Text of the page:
Actually, it may be that nerves do not actually get smaller generally and instead they distort in shape according to their malleability. It could be that, whilst the transverse dimension under the site of pressure reduces, equivalent expansion occurs in other areas, keeping the volume very similar. This is shown in the 'hour-glass deformity' often seen in compressed nerves in which there is constriction at one point but swelling either side of the site of pressure.
Of course, in the clinical situation, other temporal factors could come into play; such as blood flow, axonal transport, degeneration, oedema and inflammation.
But, at least acutely and instantaneously, it may be that the overall volume of nerves remains relatively stable between the uncompressed and compressed states - food for thought on our understanding of 'nerve compression'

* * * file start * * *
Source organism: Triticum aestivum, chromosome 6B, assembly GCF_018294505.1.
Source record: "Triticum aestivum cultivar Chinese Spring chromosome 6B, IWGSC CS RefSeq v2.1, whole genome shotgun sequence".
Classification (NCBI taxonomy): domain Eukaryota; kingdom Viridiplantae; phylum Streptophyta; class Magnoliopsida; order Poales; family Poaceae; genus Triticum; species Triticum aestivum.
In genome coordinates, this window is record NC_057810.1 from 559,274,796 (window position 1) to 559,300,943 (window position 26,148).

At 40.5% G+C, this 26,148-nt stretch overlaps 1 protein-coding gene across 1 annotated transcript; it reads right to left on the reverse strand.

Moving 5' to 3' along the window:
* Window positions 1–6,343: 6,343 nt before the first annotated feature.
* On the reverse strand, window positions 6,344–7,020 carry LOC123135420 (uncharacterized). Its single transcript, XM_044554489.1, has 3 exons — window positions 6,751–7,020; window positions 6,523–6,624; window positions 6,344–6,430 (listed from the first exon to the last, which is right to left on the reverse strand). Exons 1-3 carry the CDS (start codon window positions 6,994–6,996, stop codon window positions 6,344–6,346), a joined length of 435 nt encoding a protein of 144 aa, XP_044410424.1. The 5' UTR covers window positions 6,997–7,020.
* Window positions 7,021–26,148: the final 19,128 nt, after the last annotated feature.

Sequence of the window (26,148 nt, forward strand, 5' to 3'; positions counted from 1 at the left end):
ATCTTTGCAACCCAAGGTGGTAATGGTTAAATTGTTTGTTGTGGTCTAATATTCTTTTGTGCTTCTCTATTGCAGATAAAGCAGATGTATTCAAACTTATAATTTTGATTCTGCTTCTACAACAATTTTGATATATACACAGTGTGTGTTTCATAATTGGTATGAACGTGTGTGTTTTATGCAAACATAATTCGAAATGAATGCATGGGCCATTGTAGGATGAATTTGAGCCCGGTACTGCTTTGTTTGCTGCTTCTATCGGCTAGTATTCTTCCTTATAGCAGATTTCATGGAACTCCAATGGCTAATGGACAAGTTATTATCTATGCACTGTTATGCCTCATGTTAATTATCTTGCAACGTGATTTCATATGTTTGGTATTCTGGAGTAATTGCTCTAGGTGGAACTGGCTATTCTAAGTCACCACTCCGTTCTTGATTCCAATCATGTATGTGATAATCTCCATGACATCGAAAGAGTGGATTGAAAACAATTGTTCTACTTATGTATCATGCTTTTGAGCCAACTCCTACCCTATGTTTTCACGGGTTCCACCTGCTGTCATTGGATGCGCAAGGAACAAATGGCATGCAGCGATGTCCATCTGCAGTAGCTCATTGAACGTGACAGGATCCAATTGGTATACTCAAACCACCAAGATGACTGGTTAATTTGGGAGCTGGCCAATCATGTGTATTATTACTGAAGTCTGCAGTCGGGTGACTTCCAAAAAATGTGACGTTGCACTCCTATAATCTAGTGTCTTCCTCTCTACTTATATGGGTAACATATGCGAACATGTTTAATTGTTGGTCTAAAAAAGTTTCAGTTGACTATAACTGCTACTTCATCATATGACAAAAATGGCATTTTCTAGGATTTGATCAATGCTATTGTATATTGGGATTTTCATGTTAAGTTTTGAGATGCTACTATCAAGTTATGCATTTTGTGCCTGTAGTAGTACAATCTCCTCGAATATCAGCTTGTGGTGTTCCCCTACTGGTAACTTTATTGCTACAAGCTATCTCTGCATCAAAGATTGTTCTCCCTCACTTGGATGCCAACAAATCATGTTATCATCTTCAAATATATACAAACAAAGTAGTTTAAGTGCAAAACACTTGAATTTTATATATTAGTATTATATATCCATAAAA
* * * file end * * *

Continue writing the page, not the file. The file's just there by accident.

Picture - motor branch of the median nerve of a patient who I followed through to surgery (the nerve faces almost vertically). Swelling is noticeable above and below the site where the nerve was compressed by the neighbouring myofascial tissue (resected). This picture was taken immediately after decompression but before the nerve had time to refill. The delay in perfusion was due to the tourniquet on the patient's arm.
You can learn how to palpate this nerve on our upper quarter neurodynamics course - see international schedule.